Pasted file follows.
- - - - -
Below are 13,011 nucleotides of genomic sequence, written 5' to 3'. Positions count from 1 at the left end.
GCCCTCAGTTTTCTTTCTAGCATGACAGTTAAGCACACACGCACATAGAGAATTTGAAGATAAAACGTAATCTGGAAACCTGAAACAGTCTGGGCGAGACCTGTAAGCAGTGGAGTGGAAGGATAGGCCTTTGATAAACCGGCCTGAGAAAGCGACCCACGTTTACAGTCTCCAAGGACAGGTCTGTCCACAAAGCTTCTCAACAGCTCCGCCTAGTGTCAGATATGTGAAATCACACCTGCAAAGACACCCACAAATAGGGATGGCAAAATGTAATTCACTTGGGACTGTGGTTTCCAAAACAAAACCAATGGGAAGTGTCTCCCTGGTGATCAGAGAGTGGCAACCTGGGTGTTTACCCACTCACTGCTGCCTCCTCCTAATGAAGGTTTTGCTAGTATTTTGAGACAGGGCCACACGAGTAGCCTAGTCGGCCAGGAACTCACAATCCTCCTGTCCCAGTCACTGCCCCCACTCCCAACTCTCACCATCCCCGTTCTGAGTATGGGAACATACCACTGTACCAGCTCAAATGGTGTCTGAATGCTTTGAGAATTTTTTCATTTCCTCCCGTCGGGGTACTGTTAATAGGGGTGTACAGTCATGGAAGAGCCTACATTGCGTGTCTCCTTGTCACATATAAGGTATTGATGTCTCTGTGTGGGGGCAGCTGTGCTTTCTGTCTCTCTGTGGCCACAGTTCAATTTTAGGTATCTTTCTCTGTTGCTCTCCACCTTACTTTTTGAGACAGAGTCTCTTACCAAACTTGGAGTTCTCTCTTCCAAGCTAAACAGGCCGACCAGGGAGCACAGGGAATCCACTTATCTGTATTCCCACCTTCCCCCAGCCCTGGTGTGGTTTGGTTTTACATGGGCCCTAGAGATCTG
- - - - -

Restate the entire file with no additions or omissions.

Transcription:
Below are 13,011 nucleotides of genomic sequence, written 5' to 3'. Positions count from 1 at the left end.
GCCCTCAGTTTTCTTTCTAGCATGACAGTTAAGCACACACGCACATAGAGAATTTGAAGATAAAACGTAATCTGGAAACCTGAAACAGTCTGGGCGAGACCTGTAAGCAGTGGAGTGGAAGGATAGGCCTTTGATAAACCGGCCTGAGAAAGCGACCCACGTTTACAGTCTCCAAGGACAGGTCTGTCCACAAAGCTTCTCAACAGCTCCGCCTAGTGTCAGATATGTGAAATCACACCTGCAAAGACACCCACAAATAGGGATGGCAAAATGTAATTCACTTGGGACTGTGGTTTCCAAAACAAAACCAATGGGAAGTGTCTCCCTGGTGATCAGAGAGTGGCAACCTGGGTGTTTACCCACTCACTGCTGCCTCCTCCTAATGAAGGTTTTGCTAGTATTTTGAGACAGGGCCACACGAGTAGCCTAGTCGGCCAGGAACTCACAATCCTCCTGTCCCAGTCACTGCCCCCACTCCCAACTCTCACCATCCCCGTTCTGAGTATGGGAACATACCACTGTACCAGCTCAAATGGTGTCTGAATGCTTTGAGAATTTTTTCATTTCCTCCCGTCGGGGTACTGTTAATAGGGGTGTACAGTCATGGAAGAGCCTACATTGCGTGTCTCCTTGTCACATATAAGGTATTGATGTCTCTGTGTGGGGGCAGCTGTGCTTTCTGTCTCTCTGTGGCCACAGTTCAATTTTAGGTATCTTTCTCTGTTGCTCTCCACCTTACTTTTTGAGACAGAGTCTCTTACCAAACTTGGAGTTCTCTCTTCCAAGCTAAACAGGCCGACCAGGGAGCACAGGGAATCCACTTATCTGTATTCCCACCTTCCCCCAGCCCTGGTGTGGTTTGGTTTTACATGGGCCCTAGAGATCTG